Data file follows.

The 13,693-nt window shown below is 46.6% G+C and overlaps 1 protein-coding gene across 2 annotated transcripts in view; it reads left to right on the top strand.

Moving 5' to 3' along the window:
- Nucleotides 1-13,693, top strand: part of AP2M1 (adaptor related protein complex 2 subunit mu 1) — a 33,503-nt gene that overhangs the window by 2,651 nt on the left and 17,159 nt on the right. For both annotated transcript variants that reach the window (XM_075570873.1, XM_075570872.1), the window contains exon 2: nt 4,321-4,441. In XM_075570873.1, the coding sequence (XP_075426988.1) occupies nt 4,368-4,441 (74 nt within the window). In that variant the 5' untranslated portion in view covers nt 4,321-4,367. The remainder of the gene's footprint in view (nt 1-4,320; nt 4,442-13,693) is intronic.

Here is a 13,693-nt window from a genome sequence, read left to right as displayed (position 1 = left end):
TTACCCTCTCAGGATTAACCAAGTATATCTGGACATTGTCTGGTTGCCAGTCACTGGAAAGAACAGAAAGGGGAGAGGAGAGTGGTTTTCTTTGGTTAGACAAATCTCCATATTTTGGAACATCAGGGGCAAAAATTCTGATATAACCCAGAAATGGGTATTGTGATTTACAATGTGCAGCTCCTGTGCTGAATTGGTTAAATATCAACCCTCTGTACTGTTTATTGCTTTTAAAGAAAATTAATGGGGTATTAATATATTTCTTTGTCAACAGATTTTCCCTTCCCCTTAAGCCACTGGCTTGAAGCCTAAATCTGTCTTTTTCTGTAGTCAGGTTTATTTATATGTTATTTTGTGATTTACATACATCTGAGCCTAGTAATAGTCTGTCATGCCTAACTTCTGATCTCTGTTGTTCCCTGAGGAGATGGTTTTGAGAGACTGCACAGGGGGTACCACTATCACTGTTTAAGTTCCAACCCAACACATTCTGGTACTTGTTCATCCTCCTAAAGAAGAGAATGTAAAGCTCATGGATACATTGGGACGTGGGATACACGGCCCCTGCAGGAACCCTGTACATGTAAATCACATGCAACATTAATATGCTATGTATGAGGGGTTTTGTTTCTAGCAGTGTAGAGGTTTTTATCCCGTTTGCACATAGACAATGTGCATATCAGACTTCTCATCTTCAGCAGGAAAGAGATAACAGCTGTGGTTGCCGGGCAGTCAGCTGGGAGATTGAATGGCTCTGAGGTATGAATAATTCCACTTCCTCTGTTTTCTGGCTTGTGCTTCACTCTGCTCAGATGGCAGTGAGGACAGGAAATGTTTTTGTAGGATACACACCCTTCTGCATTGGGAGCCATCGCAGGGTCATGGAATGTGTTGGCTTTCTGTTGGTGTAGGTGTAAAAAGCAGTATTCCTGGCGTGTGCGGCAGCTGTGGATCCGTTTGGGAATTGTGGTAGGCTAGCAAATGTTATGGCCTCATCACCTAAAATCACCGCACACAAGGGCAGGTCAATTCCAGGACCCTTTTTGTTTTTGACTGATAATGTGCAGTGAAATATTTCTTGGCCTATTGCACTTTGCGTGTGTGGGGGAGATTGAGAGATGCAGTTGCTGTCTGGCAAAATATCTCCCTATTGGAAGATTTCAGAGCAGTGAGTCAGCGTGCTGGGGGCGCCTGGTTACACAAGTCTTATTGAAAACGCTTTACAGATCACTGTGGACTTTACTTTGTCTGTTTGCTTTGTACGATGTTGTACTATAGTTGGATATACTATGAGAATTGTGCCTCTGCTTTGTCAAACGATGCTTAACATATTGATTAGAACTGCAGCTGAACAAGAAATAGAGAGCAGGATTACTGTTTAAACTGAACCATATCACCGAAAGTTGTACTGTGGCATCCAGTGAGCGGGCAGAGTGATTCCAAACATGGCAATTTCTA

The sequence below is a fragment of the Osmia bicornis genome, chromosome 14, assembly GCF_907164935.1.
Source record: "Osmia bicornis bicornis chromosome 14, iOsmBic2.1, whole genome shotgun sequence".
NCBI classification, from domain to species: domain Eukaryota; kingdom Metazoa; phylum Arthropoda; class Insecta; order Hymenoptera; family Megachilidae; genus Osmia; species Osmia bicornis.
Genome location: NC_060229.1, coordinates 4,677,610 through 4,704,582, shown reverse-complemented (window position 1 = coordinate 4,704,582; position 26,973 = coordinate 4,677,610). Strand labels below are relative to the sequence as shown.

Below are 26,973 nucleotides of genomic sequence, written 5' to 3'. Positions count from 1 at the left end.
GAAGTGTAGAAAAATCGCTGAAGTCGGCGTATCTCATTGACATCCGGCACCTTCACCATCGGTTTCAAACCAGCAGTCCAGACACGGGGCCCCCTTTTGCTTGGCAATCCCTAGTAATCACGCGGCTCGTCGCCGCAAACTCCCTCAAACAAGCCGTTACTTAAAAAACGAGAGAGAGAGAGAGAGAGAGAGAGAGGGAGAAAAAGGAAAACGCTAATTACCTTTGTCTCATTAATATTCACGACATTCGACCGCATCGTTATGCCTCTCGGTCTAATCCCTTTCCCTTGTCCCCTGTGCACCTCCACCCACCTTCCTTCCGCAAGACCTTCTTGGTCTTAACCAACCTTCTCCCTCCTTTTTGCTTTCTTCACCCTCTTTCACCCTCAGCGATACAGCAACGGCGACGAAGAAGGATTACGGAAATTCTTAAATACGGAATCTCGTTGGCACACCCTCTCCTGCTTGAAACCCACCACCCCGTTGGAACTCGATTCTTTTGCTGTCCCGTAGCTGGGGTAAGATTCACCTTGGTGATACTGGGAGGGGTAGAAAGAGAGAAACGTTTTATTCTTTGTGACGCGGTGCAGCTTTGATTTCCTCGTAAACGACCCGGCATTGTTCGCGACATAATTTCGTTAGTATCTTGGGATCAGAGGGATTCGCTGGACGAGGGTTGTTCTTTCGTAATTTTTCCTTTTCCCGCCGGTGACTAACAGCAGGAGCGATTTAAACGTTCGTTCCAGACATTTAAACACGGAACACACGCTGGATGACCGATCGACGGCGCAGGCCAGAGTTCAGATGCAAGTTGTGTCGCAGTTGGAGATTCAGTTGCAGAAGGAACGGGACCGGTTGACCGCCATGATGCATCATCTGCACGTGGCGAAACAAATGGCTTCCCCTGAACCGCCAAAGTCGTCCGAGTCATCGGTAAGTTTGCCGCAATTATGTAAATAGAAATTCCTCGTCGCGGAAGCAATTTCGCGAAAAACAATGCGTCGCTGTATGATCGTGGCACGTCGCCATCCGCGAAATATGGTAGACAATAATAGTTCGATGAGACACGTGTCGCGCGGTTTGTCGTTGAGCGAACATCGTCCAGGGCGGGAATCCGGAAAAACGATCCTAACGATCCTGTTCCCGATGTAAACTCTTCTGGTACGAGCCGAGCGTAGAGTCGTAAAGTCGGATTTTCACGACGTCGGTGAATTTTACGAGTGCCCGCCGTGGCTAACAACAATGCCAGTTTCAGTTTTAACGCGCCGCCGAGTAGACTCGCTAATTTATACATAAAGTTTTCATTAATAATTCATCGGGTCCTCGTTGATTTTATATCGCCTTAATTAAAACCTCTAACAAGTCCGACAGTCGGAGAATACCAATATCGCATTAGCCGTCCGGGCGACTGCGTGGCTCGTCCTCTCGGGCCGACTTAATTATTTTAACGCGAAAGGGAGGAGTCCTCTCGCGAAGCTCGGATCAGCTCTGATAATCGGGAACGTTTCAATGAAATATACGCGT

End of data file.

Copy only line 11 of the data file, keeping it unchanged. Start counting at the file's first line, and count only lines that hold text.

GAAGTGTAGAAAAATCGCTGAAGTCGGCGTATCTCATTGACATCCGGCACCTTCACCATCGGTTTCAAACCAGCAGTCCAGACACGGGGCCCCCTTTTGCTTGGCAATCCCTAGTAATCACGCGGCTCGTCGCCGCAAACTCCCTCAAACAAGCCGTTACTTAAAAAACGAGAGAGAGAGAGAGAGAGAGAGAGAGGGAGAAAAAGGAAAACGCTAATTACCTTTGTCTCATTAATATTCACGACATTCGACCGCATCGTTATGCCTCTCGGTCTAATCCCTTTCCCTTGTCCCCTGTGCACCTCCACCCACCTTCCTTCCGCAAGACCTTCTTGGTCTTAACCAACCTTCTCCCTCCTTTTTGCTTTCTTCACCCTCTTTCACCCTCAGCGATACAGCAACGGCGACGAAGAAGGATTACGGAAATTCTTAAATACGGAATCTCGTTGGCACACCCTCTCCTGCTTGAAACCCACCACCCCGTTGGAACTCGATTCTTTTGCTGTCCCGTAGCTGGGGTAAGATTCACCTTGGTGATACTGGGAGGGGTAGAAAGAGAGAAACGTTTTATTCTTTGTGACGCGGTGCAGCTTTGATTTCCTCGTAAACGACCCGGCATTGTTCGCGACATAATTTCGTTAGTATCTTGGGATCAGAGGGATTCGCTGGACGAGGGTTGTTCTTTCGTAATTTTTCCTTTTCCCGCCGGTGACTAACAGCAGGAGCGATTTAAACGTTCGTTCCAGACATTTAAACACGGAACACACGCTGGATGACCGATCGACGGCGCAGGCCAGAGTTCAGATGCAAGTTGTGTCGCAGTTGGAGATTCAGTTGCAGAAGGAACGGGACCGGTTGACCGCCATGATGCATCATCTGCACGTGGCGAAACAAATGGCTTCCCCTGAACCGCCAAAGTCGTCCGAGTCATCGGTAAGTTTGCCGCAATTATGTAAATAGAAATTCCTCGTCGCGGAAGCAATTTCGCGAAAAACAATGCGTCGCTGTATGATCGTGGCACGTCGCCATCCGCGAAATATGGTAGACAATAATAGTTCGATGAGACACGTGTCGCGCGGTTTGTCGTTGAGCGAACATCGTCCAGGGCGGGAATCCGGAAAAACGATCCTAACGATCCTGTTCCCGATGTAAACTCTTCTGGTACGAGCCGAGCGTAGAGTCGTAAAGTCGGATTTTCACGACGTCGGTGAATTTTACGAGTGCCCGCCGTGGCTAACAACAATGCCAGTTTCAGTTTTAACGCGCCGCCGAGTAGACTCGCTAATTTATACATAAAGTTTTCATTAATAATTCATCGGGTCCTCGTTGATTTTATATCGCCTTAATTAAAACCTCTAACAAGTCCGACAGTCGGAGAATACCAATATCGCATTAGCCGTCCGGGCGACTGCGTGGCTCGTCCTCTCGGGCCGACTTAATTATTTTAACGCGAAAGGGAGGAGTCCTCTCGCGAAGCTCGGATCAGCTCTGATAATCGGGAACGTTTCAATGAAATATACGCGT